Review of Charles Harpur, An Australian by J. Normington Rawling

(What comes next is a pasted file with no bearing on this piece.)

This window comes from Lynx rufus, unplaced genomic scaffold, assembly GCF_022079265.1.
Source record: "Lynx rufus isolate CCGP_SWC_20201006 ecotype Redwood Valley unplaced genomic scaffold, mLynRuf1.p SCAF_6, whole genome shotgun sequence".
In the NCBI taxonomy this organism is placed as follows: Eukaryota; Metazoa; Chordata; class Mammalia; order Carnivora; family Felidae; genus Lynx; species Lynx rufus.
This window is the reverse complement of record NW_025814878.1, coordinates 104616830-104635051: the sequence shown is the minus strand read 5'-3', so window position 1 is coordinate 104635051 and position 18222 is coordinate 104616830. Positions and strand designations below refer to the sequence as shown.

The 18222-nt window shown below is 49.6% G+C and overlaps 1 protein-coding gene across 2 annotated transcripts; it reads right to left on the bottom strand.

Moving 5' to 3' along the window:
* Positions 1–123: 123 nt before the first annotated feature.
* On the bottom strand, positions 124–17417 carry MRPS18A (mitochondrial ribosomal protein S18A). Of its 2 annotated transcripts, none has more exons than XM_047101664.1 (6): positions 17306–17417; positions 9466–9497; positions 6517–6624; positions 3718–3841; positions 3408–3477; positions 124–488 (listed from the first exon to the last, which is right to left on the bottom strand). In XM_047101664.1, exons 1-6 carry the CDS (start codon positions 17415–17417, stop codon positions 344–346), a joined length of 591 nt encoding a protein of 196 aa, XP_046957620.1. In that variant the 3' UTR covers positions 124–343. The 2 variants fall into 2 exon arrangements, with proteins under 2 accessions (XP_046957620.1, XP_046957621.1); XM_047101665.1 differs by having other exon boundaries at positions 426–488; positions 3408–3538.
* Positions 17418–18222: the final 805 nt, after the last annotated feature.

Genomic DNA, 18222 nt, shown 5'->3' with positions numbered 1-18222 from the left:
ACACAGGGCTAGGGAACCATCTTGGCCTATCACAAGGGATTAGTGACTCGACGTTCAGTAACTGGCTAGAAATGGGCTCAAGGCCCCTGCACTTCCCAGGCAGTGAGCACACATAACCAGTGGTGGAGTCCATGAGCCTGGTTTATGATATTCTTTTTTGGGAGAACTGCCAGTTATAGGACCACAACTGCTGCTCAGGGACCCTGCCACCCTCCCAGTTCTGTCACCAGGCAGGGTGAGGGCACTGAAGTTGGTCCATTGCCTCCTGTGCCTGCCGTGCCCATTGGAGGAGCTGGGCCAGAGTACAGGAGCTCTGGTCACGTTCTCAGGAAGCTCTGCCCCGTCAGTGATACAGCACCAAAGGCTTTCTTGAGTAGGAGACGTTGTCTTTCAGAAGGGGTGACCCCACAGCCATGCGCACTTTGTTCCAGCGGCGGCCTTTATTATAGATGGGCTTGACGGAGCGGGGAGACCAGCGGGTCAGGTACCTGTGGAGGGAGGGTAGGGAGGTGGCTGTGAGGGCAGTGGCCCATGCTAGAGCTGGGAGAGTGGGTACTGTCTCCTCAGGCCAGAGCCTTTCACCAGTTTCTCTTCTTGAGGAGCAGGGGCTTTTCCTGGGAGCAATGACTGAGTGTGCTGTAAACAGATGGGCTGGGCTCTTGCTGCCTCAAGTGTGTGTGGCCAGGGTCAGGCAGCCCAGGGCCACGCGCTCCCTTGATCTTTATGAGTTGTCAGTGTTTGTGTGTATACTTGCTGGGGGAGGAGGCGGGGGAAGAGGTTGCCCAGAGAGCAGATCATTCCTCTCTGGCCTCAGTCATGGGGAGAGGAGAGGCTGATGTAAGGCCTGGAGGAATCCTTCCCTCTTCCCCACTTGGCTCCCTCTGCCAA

J. Normington-Rawling's biography of our first poet appears at a time when there is a real need for biographies and critical editions of the main Australian writers, since Australian Literature has now ceased to be either an Aunt Sally or the Jingo's totem-pole and has become a respectable subject for academic study. There are reliable bibliographies and trustworthy texts for very few Australian writers and hardly any biographies that students of the subject would find even adequate. Mr Normington-Rawling's account of Harpur leaves something to be desired as did Dr Elliott's study of Marcus Clarke. The first suffers from amateurism as the second suffered from professionalism, but at least each gives a full and adequate account for the critic of the writer's work who wants to know about the man; and each is able to give a plausible picture of the character and personality of his subject.
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